watchTowr Labs security researchers published a proof-of-concept exploit (PoC) exploit code for vulnerabilities in Juniper SRX firewalls. An unauthenticated attacker can chain the vulnerabilities to gain remote code execution in Juniper JunOS on vulnerable devices.
In mid-August, Juniper addressed four medium-severity (CVSS 5.3) vulnerabilities (CVE-2023-36844, CVE-2023-36845, CVE-2023-36846, CVE-2023-36847) impacting EX switches and SRX firewalls.
The vulnerabilities reside in the J-Web component of Juniper Networks Junos OS on SRX Series and EX Series.
“Multiple vulnerabilities in the J-Web component of Juniper Networks Junos OS on SRX Series and EX Series have been resolved through the application of specific fixes to address each vulnerability.” reads the advisory published by Juniper. “By chaining exploitation of these vulnerabilities, an unauthenticated, network-based attacker may be able to remotely execute code on the devices.”
The company also suggests disabling J-Web, or limiting access to only trusted hosts, as a workaround for this flaw.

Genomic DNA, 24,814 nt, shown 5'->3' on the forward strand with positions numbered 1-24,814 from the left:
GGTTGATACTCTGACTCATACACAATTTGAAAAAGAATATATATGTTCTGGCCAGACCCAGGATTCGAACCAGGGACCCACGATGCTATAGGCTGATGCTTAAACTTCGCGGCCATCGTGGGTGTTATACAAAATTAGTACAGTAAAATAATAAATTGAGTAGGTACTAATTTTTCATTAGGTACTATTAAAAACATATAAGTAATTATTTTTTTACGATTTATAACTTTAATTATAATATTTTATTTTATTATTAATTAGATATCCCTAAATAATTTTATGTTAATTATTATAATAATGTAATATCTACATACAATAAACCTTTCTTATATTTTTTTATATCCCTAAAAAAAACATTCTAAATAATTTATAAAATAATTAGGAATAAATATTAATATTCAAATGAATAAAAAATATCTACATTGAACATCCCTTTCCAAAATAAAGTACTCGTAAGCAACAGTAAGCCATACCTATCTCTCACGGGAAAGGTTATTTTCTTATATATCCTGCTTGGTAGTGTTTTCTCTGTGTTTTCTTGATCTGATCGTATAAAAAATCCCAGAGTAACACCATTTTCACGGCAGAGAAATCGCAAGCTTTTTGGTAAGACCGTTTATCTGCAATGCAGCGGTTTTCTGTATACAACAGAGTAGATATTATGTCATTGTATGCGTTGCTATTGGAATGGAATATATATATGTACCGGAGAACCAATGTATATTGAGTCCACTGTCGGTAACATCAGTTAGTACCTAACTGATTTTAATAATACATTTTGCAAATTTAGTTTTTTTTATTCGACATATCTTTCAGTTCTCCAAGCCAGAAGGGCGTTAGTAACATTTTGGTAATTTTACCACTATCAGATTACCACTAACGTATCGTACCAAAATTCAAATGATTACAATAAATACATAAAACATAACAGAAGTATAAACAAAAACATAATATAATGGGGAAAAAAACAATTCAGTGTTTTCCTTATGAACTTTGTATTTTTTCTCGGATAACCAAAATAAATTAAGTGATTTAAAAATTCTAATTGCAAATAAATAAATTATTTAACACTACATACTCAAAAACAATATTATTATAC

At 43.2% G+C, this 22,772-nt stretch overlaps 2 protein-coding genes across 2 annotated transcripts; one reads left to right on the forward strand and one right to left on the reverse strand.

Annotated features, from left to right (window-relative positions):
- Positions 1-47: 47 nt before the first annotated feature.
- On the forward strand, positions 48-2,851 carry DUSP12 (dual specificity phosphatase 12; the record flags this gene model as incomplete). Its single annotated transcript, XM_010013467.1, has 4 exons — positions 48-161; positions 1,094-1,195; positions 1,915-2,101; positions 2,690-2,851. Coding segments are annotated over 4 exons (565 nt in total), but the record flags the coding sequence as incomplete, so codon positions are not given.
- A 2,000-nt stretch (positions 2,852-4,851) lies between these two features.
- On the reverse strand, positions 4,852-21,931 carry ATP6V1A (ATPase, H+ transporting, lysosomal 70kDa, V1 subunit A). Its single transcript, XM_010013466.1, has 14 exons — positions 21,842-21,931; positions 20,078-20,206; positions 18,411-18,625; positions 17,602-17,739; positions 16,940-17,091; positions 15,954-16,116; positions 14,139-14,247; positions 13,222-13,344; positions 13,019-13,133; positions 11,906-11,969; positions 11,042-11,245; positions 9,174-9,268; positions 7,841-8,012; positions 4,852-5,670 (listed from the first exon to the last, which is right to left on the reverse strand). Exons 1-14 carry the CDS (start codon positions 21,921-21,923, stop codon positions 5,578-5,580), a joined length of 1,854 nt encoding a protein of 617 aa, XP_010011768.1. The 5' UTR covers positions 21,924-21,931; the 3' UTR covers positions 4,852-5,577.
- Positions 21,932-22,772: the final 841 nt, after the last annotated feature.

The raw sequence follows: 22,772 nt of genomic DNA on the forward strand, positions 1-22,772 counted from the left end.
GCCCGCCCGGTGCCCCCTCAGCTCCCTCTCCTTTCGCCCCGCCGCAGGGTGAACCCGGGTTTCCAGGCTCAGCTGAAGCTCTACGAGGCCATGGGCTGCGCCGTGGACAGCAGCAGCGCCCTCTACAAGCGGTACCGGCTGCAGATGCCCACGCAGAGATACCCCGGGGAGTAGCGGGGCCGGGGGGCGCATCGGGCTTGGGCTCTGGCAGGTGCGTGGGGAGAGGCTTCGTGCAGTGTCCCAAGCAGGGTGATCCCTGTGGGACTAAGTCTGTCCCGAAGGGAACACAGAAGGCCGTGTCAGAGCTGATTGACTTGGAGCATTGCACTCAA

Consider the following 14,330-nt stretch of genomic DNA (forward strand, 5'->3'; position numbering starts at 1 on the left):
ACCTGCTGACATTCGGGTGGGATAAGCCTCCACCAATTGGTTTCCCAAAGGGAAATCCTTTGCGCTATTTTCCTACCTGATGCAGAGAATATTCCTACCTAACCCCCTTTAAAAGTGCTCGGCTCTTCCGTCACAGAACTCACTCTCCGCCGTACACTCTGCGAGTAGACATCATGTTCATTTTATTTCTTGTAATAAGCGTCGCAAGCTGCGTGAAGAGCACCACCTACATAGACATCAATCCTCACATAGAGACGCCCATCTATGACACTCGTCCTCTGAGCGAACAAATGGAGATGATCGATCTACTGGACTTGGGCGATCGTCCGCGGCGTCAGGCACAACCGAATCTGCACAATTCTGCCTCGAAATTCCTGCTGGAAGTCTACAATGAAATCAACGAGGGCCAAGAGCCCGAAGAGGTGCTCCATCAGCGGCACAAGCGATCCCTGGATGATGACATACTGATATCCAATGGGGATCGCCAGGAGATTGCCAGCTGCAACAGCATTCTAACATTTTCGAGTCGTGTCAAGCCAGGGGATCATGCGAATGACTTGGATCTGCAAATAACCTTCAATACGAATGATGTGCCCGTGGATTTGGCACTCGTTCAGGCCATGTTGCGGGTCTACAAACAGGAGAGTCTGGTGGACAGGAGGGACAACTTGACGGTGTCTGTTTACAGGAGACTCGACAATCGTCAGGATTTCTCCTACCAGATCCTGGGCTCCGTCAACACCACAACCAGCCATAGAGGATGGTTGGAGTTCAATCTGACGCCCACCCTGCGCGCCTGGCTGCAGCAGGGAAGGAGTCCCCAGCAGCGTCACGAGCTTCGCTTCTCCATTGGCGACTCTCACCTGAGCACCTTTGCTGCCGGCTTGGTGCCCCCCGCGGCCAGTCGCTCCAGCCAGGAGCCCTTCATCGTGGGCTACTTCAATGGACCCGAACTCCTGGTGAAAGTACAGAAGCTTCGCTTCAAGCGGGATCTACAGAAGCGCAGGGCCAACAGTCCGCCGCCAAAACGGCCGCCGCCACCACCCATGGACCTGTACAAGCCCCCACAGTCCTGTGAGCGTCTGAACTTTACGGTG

watchTowr Labs security researchers exploited a pre-authentication upload vulnerability (CVE-2023-36846) to upload an arbitrary PHP file to a restricted directory with a randomised file name. Then they exploited the same vulnerable function to upload a PHP configuration file (.ini) which points to and loads the above PHP file using the auto_prepend_file directive.
As all environment variables can be set via HTTP requests, the researchers exploited the CVE-2023-36845 to overwrite the environment variable
PHPRC and load the PHP configuration file and trigger the execution of the PHP file initially uploaded.
watchTowr also published a deep dive into reproducing, chaining and exploiting these vulnerabilities.
“This is an interesting bug chain, utilising two bugs that would be near-useless in isolation and combining them for a ‘world ending’ unauthenticated RCE.” explained the researchers.
The public availability of PoC exploit for these vulnerabilities can allow threat actors to carry out attacks against Juniper appliances. The researchers warn of an imminent large-scale exploitation of the above issues.
“Given the simplicity of exploitation, and the privileged position that JunOS devices hold in a network, we would not be surprised to see large-scale exploitation.” continues the advisory.
(SecurityAffairs – hacking, RCE)